The midwives returned and the birthing pool was filled. It was time.
Laela entertained herself by draping multicolored strands of licorice around her neck. "Baby here?" she asked each time she heard the door open.
"Not yet, he's coming soon!" we reassured her.
Kristen was in the pool, succumbing to the intensity of labor pains. We took turns bringing pots of near-boiling water to fill the pool – the water heater had been emptied.
"It's just like 'Little House on the Prairie', " I squealed, always attempting levity at inopportune times.
There was enough water. Kristen felt like she wanted to push. So we circled the pool. Brittany lay cool washcloths on Kristen's forehead with such tenderness my throat tightened. Sophia watched her mother in quiet awe. "You can do it mom," she urged.
And she did. With this ancient force and grace and will, Kristen delivered Liam, all white with vernix and shiny, downy hair. Justin caught his son and led him up to his mother's chest where we she marveled at him. And the rest of us marveled at the three of them.
I picked up Sophia so she could see better. "That's your brother! That's your brother!" I'm always stating the obvious. I was grinning and teary and so was Sophia. She hugged me tight.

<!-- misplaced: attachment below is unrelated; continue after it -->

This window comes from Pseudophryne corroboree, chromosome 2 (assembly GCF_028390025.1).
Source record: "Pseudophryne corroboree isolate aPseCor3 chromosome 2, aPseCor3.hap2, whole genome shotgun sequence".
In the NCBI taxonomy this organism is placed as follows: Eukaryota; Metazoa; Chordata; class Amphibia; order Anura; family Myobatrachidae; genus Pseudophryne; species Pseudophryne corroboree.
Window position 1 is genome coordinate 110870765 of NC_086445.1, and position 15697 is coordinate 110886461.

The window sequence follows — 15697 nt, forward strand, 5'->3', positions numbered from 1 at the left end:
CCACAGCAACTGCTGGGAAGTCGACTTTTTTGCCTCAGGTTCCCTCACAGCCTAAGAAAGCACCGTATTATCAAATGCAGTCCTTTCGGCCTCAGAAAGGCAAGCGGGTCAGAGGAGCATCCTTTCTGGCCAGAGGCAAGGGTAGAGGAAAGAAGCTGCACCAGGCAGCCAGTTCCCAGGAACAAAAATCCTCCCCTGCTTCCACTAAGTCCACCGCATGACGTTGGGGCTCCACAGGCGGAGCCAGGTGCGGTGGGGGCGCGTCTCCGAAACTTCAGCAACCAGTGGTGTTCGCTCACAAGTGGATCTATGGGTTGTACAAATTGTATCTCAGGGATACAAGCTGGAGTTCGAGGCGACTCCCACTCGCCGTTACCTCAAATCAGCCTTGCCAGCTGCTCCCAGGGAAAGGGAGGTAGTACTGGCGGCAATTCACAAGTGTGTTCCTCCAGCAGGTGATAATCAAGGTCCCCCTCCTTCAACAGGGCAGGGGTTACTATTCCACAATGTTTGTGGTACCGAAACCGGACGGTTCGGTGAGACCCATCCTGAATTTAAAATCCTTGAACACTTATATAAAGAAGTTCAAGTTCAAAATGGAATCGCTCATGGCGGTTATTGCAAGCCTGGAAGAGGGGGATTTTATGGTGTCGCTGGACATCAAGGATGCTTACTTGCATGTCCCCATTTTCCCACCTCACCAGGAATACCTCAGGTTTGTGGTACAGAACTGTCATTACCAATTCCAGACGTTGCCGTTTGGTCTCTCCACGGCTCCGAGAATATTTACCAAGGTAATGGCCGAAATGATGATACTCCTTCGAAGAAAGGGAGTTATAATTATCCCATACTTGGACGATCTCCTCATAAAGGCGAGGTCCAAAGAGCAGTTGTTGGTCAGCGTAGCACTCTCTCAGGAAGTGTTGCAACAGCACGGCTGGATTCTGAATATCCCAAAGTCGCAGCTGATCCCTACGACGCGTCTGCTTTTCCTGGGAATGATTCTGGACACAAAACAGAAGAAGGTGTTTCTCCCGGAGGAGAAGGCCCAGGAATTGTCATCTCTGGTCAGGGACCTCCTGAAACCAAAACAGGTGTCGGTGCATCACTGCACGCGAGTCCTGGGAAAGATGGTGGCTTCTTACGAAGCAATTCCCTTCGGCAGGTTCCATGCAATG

The room was so filled with love – it was a palpable thing. You could reach out and touch it. Read it on all our faces.
This moment was so perfectly timed in the wake of this week and this year.
I've had so many thoughts at low levels and high levels.
Like how I have a response for those Childfree Redditors who had some strong critiques of my parenting abilities after reading my last post. ("She's practically bragging about how her children run her house. Some of these 'mommy bloggers' just seem like they enjoy one-upping each other about how terrible and stressful being a mom is.")
I might have been one-upping my fellow "mommy bloggers" (why does that feel like such a loaded, specific title) but that wasn't my intention. And while that particular post was focused on some of the more stressful moments of parenthood – what I didn't share was that for every communal pooping situation, there are moments of completely unexpected and weird joy.
And I was reminded of this while witnessing Liam's birth. Because it's instant with kids. This love. They burst into the world and upend your lives in the best ways possible. The fact is, my children have taught me more about what it means to be a good human than in the past seven years than I'd learned in the previous 28.